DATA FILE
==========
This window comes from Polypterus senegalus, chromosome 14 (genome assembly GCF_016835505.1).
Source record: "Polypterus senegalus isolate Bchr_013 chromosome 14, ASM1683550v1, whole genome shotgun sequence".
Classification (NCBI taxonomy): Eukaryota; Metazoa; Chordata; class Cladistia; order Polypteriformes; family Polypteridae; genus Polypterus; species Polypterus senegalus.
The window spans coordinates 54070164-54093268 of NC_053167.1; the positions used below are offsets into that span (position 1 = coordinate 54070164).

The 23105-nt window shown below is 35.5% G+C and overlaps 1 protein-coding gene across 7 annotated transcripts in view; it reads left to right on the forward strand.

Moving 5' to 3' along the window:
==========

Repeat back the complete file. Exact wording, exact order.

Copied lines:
This window comes from Polypterus senegalus, chromosome 14 (genome assembly GCF_016835505.1).
Source record: "Polypterus senegalus isolate Bchr_013 chromosome 14, ASM1683550v1, whole genome shotgun sequence".
Classification (NCBI taxonomy): Eukaryota; Metazoa; Chordata; class Cladistia; order Polypteriformes; family Polypteridae; genus Polypterus; species Polypterus senegalus.
The window spans coordinates 54070164-54093268 of NC_053167.1; the positions used below are offsets into that span (position 1 = coordinate 54070164).

The 23105-nt window shown below is 35.5% G+C and overlaps 1 protein-coding gene across 7 annotated transcripts in view; it reads left to right on the forward strand.

Moving 5' to 3' along the window: